The sample valuation method based on the measurement of photothermal displacement according to the second invention is identical to the prior art methods (apparatus A01, A02 and A03) in that a light beam is illuminated to a sample and the photothermal displacement of the sample caused by it is measured thereby to evaluate the sample. However, the fourth embodiment is different from the prior art methods in that an intensity-modulated light beam is split, with one beam being illuminated on to the sample, and the phase of the reflected light is measured by making reference to the phase of the other split beam thereby to measure the photothermal displacement based on the phase of the reflected beam.

Alternatively, another light beam having a different light frequency from that of the split beams is generated and merged with the reflected light beam and the other split beam separately so that each pair of beams interfere, and the photothermal displacement is measured based on the phase difference of these interference lights. This variant method is also different by itself from the prior art methods. Instead of using the light beams of different light frequencies, the phase of the reflect light and the phase of the other split beam may be measured directly at a high frequency region.

The basic principle of the second invention will be explained in connection with the apparatus A4 of the fourth embodiment.

In the apparatus A4 shown in FIG. 4, a laser beam emitted by a YAG laser source 31 with light frequency Fp is rendered intensity modulation by an acoustic-optic modulator 32 which is driven at carrier frequency Fb. The modulated laser beam (diffracted laser beam produced by the modulator 32) is split by a beam splitter 33 into beams 1 and 2. These beams 1 and 2 have their lightwaves expressed as follows.

Beam 1: S1=AM(t)exp{i(2π(Fp+Fb)t+φ)}         (3)

Beam 2: S2=BM(t)exp{i(2π(Fp+Fb)t+φ)}         (4)

where A and B are constants representing the lightwave amplitudes, with A of the beam 1 used for excitation being set greater than B, φ is a value which is variable depending on the structure of optical system and the variation of intensity, and M(t) is a factor representing the degree of intensity modulation. Since in this embodiment the original laser beam is intensity-modulated in a sinusoidal waveform at frequency F, the term M(t) is expressed as follows.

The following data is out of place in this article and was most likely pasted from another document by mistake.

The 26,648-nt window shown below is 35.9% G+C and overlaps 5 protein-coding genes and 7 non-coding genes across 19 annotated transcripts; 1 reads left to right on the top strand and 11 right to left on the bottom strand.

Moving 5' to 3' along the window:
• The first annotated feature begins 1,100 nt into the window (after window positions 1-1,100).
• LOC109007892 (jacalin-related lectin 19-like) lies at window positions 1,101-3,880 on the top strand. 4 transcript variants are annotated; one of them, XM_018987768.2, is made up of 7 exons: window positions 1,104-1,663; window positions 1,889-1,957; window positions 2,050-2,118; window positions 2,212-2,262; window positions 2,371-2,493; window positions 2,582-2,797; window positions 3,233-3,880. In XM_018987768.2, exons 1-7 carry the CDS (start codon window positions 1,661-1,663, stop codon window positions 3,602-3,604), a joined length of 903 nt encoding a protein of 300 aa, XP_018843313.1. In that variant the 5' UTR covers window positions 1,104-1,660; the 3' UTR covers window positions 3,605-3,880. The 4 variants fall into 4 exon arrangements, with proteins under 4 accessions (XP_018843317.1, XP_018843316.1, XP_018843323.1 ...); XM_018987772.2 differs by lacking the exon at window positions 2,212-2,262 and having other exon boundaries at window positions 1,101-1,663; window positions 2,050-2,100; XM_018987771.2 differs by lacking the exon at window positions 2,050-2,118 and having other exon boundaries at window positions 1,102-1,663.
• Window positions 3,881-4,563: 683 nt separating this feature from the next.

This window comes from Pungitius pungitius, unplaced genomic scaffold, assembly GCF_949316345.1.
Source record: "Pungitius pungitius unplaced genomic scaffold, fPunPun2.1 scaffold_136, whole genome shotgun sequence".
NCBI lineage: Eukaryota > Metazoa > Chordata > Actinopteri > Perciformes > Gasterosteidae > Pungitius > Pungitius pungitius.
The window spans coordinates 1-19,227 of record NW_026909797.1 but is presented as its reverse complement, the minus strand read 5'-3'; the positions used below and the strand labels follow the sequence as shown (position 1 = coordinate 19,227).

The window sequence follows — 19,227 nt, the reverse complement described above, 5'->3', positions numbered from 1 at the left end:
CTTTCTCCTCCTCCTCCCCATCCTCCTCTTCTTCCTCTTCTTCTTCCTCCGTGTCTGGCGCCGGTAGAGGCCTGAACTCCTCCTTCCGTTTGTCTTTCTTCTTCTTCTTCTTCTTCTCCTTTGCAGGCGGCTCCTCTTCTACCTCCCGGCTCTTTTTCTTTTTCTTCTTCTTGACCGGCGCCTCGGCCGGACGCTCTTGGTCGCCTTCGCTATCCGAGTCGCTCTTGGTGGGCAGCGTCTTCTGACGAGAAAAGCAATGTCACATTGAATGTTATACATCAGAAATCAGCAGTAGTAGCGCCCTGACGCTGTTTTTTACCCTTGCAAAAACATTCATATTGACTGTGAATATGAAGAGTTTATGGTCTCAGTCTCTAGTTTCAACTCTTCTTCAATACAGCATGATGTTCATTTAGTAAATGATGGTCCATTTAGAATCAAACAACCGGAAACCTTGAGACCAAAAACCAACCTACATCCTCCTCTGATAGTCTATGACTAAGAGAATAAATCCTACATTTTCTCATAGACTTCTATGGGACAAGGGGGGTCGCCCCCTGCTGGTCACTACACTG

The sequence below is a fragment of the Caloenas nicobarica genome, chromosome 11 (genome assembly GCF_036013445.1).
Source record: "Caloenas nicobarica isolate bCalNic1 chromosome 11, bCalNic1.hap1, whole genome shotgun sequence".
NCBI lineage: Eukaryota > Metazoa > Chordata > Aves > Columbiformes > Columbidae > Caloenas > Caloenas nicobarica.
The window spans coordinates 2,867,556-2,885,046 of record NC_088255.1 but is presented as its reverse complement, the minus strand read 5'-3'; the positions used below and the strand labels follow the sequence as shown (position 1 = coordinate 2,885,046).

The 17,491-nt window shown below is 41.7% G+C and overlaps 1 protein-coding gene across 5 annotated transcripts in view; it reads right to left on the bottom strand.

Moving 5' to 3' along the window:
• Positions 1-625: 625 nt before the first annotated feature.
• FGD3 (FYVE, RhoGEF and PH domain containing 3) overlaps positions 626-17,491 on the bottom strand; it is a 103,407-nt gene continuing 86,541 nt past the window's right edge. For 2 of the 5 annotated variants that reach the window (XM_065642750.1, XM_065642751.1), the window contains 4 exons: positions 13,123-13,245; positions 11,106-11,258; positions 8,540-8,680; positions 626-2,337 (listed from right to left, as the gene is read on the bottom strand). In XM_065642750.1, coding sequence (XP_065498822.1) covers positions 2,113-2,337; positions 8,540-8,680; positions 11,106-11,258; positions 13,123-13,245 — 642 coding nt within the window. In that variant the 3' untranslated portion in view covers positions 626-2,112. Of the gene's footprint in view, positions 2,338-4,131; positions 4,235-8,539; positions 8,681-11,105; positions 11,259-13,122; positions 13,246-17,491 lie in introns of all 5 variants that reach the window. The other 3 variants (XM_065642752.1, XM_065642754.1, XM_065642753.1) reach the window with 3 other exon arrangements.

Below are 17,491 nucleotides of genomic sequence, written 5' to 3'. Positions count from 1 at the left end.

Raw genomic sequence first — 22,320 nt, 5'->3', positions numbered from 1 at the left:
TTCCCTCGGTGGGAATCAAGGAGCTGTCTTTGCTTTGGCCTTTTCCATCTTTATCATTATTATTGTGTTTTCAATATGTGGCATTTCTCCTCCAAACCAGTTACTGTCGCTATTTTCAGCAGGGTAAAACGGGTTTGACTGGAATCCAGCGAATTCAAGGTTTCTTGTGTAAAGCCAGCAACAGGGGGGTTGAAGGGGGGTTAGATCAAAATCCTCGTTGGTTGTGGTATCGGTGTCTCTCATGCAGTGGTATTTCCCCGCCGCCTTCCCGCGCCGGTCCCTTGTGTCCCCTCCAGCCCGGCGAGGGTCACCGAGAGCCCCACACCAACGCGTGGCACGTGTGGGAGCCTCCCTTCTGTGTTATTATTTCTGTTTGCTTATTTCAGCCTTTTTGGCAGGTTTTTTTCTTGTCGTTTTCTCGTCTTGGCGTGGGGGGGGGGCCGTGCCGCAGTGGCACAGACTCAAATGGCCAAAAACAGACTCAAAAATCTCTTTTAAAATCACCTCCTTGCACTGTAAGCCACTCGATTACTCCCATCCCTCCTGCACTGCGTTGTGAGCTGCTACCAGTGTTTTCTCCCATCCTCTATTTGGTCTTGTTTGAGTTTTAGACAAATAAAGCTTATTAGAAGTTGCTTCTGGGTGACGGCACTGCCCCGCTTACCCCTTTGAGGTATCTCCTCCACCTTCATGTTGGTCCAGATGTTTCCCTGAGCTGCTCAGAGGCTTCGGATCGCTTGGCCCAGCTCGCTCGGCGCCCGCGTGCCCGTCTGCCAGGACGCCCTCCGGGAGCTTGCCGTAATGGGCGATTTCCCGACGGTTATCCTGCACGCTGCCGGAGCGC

M(t)=1+mcos(2πFt+q)                           (5)

where m is the modulation factor (0<m<1), and q is a constant.

The beam 1 is illuminated on to a sample 34, and the reflected light, which includes a phase variation component P attributable to the photothermal displacement caused by the intensity variation of the excitating beam 1, has its lightwave Sr expressed as follows.

Sr=RM(t)exp{i(2π(Fp+Fb)t+φ+φr+P)}     (6)

where R is the reflection factor of the sample 34 dependent on the transmittance of the optical system, and φr is the phase variation relative to the light path length.

A beam sampler 35 located at the output of the laser source 31 samples the original laser beam (beam 3), and it is split by a beam splitter 36 into beams 3' and 3". The beam 3 has its lightwave amplitude expressed as follows.

T=Cexp{i(2πFpt+φc)}                       (7)

where C and φc are constants.

The beam 3' and the reflected light from the sample 34 are merged by a beam splitter 37 so as to interfere with each other, and the interference light is received by an opto-electric transducer 38. The transducer 38 has its output P1 expressed as follows.

P1=D|Sr+T|2 =D{|Sr|2 +|C|2 +2RM(t)Ccos(2πFbt+φ+φ1+P)} (8)

where D is a constant, and φ1 is the phase variation relative to the light path length.

Similarly, the beam 2 and beam 3" are merged through the beam splitter 33 so as to interfere with each other, and the interference light is received by an opto-electric transducer 39. The transducer 39 has its output P2 expressed as follows.

P2=E|S2+T|2 =E{|S2|2 +|C|2 +2RM(t)Ccos(2πFbt+φ+φ2)}   (9)

where E is a constant, and φ2 is the phase variation relative to the light path length.

A specific method of detecting the phase difference of the two signals will be explained. A beat frequency component is extracted from the output P1 by a filter 40, and it becomes a signal V1 after being shaped to have a constant amplitude by a limitter amplifier 41. The signal V1 is expressed as follows.

V1=F1cos(2πFbt+φ+φ1+φ1e+P)}       (10)

where F1 is a constant, and φ1e is a value dependent on the phase variation created in the electrical circuit.